2 Mar 2013
There was a educational innovation several years ago that was gratefully received by nearly all serious students. It was appropriately called grading on the curve. Grading on the curve moved student evaluation from comparison with a fixed unequivocal standard to a flexible moving standard based on the comparison of the student to the balance of their class. This was wonderful news for students, particular those students who would have received unsatisfactory grades if they were compared to a fixed standard.
Once this innovation was introduced and well settled into our higher education system it began to maliciously migrate into other arenas of our mental appraisals. This modernism, along with our natural tendency to compare ourselves with the lowest available standard, encouraged a new found stradegy to remedy any area of unfavorable evaluation. We no longer needed to be concerned with reliably authenticated standards. We could simply target being better than the average.
This evaluation innovation has worked so well in so many areas of life we have with little fanfare brought it right into the church. While this idea of evaluation of self related to our peers seems on the surface to be a sound and sufficient means of appraisal, it lacks the primary credential for being orthodox; it is not approved by God.
God’s standards are not flexibly based on a mathematical average of a particular group of believers. God calls us each to a higher and inflexible standard:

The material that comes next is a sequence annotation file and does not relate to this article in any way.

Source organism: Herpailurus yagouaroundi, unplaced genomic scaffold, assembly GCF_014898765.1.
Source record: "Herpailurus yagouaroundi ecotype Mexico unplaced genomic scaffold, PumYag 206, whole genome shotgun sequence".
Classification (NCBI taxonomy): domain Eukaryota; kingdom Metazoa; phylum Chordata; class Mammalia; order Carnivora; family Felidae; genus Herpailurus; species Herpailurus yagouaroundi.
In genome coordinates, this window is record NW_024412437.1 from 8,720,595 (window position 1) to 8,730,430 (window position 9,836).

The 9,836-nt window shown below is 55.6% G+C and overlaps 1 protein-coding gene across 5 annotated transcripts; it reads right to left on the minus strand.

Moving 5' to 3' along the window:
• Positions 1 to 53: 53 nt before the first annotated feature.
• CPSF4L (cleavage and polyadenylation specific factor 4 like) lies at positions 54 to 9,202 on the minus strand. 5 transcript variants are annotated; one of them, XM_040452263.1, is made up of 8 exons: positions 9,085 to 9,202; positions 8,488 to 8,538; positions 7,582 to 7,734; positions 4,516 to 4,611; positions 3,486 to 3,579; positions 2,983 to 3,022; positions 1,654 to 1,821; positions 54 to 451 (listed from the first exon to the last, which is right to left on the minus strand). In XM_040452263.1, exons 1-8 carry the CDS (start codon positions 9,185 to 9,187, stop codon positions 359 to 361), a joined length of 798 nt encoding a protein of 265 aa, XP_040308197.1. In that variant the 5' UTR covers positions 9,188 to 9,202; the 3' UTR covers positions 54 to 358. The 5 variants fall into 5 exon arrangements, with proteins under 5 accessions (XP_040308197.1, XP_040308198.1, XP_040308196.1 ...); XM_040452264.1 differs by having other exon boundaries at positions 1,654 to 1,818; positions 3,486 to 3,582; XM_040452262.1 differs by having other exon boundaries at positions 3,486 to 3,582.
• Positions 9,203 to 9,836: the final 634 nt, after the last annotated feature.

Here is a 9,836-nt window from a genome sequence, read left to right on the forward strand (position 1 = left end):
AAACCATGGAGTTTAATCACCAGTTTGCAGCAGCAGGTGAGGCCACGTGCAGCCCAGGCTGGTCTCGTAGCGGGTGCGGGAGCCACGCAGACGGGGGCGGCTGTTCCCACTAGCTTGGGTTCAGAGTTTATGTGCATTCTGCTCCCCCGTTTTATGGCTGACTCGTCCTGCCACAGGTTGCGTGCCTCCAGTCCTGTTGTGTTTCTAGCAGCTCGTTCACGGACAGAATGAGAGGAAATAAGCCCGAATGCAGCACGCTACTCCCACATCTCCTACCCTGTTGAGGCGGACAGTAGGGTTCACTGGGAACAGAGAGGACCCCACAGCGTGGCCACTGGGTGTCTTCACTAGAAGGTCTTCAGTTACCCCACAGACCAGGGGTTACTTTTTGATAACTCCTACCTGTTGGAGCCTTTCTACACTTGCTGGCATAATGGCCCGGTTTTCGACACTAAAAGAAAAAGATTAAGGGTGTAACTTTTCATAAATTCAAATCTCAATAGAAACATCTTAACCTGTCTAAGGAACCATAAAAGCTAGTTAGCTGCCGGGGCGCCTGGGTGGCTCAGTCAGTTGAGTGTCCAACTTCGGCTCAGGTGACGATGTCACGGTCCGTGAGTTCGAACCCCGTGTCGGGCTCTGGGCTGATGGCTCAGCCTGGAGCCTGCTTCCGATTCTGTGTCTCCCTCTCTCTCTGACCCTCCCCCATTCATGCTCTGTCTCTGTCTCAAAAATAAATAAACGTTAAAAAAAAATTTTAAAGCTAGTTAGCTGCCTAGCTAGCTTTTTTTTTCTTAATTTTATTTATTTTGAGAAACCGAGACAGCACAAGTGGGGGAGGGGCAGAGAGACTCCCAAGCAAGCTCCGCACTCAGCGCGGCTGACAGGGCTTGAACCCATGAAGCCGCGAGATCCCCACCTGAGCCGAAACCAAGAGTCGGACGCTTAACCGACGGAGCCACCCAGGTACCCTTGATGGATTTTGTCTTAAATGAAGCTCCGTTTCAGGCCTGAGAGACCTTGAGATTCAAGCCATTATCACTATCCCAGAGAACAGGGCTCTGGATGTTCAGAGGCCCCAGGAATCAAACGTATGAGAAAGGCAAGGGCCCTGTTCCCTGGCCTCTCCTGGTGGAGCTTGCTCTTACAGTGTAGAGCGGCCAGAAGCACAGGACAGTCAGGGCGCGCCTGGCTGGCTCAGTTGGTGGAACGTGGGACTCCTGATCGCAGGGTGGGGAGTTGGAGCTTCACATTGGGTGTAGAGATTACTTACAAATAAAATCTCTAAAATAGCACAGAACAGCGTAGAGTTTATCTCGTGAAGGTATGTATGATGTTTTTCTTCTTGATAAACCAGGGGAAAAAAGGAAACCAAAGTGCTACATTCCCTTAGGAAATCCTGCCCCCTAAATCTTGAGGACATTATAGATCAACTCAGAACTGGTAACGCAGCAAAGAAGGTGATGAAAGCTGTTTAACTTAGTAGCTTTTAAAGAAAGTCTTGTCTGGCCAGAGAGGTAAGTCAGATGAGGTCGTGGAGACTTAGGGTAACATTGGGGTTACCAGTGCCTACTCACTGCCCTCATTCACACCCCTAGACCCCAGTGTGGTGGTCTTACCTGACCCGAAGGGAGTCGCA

1 Peter 1:15-16 (AMP)
15 But as the One Who called you is holy, you yourselves also be holy in all your conduct and manner of living.
16 For it is written, You shall be holy, for I am holy.
If we are to critically consider the matter of concerted prayer we would no doubt be amiss if we were to fail to consider the critical issue of righteousness.
One issue that seems to be somewhat akin to grading on the curve is our innate tendency to emphasize some parts of scripture and skim over others. We usually focus on those parts that are more user- friendly and shun those parts that make us uncomfortable or seem difficult or impossible to obey.
God the Holy Spirit did not write the Holy Scripture to be understood or applied on a curve. The Holy Spirit said what He meant and meant what He said. Every word is important and must be considered carefully if we are to be obedient to the scriptures and be in a place of power through prayer.
It is my opinion that we have many in our churches today who are hoping that God will grade on the curve. There is no power in this hope. No power to avoid sin. No power to love unconditionally. No power to reach others for Christ. The more we in the church buy into the grading on the curve mentality the more powerless the church becomes.
We must not look to others for our standards of righteousness. We must look to Jesus. He longs for those who will take Him at His word and seriously seek to obediently follow Him.
Psalms 15:1-5 (NASB95)
1 O LORD, who may abide in Your tent? Who may dwell on Your holy hill?
2 He who walks with integrity, and works righteousness, And speaks truth in his heart.
3 He does not slander with his tongue, Nor does evil to his neighbor, Nor takes up a reproach against his friend;
4 In whose eyes a reprobate is despised, But who honors those who fear the LORD; He swears to his own hurt and does not change;
5 He does not put out his money at interest, Nor does he take a bribe against the innocent. He who does these things will never be shaken.
In order for power to be prominent in our prayers, we must stand on praying ground.
The effective prayer of a righteous man can accomplish much.